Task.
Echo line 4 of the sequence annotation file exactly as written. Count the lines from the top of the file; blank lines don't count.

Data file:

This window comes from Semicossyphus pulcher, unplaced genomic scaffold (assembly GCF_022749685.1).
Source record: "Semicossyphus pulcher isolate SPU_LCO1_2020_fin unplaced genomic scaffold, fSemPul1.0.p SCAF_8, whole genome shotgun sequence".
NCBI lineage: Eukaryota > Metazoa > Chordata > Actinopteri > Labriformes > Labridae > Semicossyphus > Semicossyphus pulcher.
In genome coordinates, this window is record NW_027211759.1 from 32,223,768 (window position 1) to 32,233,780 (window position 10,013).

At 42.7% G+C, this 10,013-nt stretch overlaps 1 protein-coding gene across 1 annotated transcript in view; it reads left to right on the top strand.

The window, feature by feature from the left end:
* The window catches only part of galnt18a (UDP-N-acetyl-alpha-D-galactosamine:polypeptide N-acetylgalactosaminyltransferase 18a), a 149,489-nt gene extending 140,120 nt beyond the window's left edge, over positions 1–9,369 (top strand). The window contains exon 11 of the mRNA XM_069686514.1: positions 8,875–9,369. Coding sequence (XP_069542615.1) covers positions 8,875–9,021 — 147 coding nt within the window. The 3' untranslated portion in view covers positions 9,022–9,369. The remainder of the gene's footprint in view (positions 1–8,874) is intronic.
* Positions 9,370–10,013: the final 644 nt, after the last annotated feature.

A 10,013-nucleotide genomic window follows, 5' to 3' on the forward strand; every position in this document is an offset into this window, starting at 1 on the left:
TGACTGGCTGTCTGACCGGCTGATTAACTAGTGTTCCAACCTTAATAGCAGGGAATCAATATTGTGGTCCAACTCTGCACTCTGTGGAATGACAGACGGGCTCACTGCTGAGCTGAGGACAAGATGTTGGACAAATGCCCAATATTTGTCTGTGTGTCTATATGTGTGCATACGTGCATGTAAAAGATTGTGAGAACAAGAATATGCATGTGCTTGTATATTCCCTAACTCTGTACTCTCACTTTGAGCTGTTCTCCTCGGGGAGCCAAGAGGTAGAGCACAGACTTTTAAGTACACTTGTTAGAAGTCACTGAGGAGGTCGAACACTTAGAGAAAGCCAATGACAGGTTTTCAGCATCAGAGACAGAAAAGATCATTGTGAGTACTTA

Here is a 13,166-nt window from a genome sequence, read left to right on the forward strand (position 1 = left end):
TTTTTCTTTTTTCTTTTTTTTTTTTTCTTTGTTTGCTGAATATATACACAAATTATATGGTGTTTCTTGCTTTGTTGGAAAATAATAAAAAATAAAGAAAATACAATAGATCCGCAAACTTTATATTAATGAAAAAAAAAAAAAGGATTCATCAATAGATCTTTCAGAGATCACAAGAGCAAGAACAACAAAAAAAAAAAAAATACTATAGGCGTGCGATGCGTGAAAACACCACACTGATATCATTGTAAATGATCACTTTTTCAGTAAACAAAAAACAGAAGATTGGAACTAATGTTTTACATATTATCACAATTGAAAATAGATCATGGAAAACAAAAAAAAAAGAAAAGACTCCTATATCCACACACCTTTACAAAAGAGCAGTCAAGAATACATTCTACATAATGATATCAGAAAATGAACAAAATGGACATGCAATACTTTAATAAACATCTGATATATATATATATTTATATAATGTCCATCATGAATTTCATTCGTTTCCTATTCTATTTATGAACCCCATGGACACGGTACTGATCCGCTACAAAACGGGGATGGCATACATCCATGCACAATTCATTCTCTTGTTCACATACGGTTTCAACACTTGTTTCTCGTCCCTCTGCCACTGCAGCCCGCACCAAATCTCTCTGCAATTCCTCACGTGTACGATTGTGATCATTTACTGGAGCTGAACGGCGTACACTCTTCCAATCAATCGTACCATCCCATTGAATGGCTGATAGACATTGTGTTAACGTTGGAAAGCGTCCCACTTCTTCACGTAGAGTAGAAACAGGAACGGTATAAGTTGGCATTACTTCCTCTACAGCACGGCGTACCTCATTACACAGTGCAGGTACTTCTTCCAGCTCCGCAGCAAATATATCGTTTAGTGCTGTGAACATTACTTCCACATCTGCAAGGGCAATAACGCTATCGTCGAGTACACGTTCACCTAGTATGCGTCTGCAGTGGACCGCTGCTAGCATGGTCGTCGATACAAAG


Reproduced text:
In genome coordinates, this window is record NW_027211759.1 from 32,223,768 (window position 1) to 32,233,780 (window position 10,013).